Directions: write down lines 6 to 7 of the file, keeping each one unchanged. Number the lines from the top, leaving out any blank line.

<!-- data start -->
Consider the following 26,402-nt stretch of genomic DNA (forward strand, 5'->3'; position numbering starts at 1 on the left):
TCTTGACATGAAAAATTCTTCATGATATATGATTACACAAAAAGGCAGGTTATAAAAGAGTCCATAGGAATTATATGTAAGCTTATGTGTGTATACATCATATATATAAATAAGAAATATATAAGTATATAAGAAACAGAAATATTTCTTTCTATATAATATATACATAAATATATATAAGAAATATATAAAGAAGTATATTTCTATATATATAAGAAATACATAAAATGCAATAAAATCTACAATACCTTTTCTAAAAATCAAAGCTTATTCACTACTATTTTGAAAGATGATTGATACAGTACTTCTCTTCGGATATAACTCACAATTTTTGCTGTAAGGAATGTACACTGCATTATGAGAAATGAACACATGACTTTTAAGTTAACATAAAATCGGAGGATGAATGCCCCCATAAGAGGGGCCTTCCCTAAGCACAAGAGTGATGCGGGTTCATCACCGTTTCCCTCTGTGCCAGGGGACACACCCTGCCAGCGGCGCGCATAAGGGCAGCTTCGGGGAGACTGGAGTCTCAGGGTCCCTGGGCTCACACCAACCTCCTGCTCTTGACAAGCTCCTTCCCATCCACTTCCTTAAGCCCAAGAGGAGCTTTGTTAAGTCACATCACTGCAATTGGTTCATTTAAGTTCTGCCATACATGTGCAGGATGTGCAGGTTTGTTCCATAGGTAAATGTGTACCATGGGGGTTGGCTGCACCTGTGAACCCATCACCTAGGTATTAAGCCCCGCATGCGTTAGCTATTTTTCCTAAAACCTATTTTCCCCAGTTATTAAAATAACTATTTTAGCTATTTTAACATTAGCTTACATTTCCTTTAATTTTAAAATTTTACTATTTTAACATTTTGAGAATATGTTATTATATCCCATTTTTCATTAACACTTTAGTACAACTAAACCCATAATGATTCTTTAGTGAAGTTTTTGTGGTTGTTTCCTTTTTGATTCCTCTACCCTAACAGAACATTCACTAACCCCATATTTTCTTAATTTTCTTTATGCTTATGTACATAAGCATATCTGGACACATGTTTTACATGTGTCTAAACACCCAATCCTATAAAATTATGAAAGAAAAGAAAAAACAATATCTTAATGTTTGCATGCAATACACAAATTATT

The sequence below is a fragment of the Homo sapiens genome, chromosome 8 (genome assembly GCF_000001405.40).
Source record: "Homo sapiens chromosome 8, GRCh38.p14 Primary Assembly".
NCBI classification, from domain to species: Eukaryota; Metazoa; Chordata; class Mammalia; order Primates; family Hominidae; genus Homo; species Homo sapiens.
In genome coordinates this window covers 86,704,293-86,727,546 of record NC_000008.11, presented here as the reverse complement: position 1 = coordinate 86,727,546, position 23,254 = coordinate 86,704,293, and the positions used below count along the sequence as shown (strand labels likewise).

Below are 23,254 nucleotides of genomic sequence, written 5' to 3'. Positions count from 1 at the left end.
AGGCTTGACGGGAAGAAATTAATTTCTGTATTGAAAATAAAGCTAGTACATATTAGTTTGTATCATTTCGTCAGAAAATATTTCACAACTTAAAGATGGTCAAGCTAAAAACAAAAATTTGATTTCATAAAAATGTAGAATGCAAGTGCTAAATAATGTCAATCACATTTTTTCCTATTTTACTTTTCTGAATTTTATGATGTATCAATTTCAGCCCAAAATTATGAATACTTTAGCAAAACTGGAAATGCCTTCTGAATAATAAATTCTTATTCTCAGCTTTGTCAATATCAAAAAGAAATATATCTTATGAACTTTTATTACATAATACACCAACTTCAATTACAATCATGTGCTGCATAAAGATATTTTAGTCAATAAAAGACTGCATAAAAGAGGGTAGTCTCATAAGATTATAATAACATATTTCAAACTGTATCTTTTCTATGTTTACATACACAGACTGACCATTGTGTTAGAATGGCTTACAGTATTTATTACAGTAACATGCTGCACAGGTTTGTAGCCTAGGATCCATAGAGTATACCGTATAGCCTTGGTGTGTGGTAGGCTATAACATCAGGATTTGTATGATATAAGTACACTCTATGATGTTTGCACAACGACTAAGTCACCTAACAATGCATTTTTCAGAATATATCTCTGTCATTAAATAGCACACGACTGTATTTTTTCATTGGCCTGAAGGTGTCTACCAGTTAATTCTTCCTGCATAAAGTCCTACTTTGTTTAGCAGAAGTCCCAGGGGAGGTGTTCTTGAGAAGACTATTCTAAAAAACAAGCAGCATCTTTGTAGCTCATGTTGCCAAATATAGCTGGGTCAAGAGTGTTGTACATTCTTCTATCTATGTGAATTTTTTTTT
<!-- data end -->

In genome coordinates this window covers 86,704,293-86,727,546 of record NC_000008.11, presented here as the reverse complement: position 1 = coordinate 86,727,546, position 23,254 = coordinate 86,704,293, and the positions used below count along the sequence as shown (strand labels likewise).

Below are 23,254 nucleotides of genomic sequence, written 5' to 3'. Positions count from 1 at the left end.